Election officials in St. Louis County, Missouri were repeatedly warned by local Election Integrity advocates that a plan to supply enough paper ballots for only 15% of the electorate at polling places on Election Day there would not be enough, according to emails obtained by The BRAD BLOG.
The emails, sent well before Election Day, expressed concern and doubt about "enough paper ballots at every polling place on November 4th to cover all of the voters who would like to have one," as one of advocates wrote to the Democratic Director of Elections in St. Louis County.
The warnings were ignored, the missives suggest, and, as reported by local media, the result was a widespread shortage of paper ballots on Election Day 2014 at sites throughout the county, including in the embattled city of Ferguson, MO. Throughout the county, the shortage of ballots resulted in long lines and voters who were turned away or forced to vote on 100% unverifiable touch-screen systems which the county has long encouraged voters to use. Some precincts were required to stay open at least an hour after the normal closing time in order to accommodate those who were in line to vote before the close of polls at 7pm local time.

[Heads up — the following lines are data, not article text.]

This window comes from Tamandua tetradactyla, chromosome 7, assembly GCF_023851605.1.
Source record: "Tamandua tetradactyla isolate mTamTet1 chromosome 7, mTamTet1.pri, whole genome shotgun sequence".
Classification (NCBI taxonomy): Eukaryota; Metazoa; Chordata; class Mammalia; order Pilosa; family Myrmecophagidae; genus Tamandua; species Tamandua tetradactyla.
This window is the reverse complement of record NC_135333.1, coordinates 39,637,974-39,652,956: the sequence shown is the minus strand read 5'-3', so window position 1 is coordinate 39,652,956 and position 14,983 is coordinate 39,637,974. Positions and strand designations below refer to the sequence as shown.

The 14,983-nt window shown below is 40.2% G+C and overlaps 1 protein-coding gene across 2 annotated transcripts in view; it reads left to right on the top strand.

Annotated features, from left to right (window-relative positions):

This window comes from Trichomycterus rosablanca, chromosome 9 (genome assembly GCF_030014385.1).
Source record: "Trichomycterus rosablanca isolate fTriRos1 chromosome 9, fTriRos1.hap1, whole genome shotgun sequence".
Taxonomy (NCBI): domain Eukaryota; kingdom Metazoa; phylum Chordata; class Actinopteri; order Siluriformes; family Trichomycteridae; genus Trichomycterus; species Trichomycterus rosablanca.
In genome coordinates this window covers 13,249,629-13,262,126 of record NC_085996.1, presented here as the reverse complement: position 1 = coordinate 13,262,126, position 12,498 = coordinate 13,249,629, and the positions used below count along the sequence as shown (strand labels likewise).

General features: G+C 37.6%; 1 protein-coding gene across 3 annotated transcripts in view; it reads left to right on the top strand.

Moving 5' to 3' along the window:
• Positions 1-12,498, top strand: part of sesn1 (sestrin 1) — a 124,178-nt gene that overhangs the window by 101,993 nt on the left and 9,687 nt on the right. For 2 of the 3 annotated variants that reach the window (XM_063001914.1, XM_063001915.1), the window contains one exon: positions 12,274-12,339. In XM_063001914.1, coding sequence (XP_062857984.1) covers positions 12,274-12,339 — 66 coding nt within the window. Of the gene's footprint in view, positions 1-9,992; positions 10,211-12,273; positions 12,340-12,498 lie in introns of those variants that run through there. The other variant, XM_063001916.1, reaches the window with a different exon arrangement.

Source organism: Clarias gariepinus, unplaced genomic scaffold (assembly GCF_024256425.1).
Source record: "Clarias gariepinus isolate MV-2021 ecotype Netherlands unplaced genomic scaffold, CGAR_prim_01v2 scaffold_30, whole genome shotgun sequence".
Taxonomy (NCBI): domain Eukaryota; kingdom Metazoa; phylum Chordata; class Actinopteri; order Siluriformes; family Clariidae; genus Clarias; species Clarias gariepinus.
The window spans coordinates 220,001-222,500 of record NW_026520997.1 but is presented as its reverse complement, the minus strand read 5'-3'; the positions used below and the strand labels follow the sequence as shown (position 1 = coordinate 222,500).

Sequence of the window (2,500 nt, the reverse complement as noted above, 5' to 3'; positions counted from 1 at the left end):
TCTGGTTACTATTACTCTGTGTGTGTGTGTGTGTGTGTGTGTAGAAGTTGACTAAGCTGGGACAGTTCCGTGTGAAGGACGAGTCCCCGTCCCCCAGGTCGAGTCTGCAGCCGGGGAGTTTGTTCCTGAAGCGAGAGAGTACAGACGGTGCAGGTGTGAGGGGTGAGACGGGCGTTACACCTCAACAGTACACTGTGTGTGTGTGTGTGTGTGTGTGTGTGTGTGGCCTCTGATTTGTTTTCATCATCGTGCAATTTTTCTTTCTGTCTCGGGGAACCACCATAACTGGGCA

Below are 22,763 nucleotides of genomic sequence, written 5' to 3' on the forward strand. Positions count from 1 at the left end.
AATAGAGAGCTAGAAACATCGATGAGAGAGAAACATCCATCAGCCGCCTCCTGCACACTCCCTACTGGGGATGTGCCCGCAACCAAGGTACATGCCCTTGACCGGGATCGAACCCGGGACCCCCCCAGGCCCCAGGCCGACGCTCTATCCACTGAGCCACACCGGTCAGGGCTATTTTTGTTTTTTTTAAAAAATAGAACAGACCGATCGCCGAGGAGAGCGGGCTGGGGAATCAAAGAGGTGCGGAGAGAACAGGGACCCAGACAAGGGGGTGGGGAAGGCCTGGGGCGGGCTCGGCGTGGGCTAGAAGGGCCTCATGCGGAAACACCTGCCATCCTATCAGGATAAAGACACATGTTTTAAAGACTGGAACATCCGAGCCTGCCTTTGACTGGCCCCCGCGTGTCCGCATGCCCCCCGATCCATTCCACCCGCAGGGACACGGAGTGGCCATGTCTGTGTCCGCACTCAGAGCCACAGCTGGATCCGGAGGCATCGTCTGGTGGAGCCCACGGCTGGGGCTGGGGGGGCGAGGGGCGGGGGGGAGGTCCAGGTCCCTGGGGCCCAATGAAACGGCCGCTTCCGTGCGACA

St. Louis Public Radio reported the day after the election that "unexpected demand for paper ballots caused a shortage at about 95 polling places throughout the county Tuesday. That's more than 20 percent of the county's 444 balloting sites."
"The paper shortage," they explained, "was the biggest unexpected problem on Election Day."
But, in truth, it wasn't unexpected at all, at least according to emails we reviewed to and from the county's chief election official, suggesting that the Board of Elections simply ignored the clear warnings they had received from local Election Integrity experts...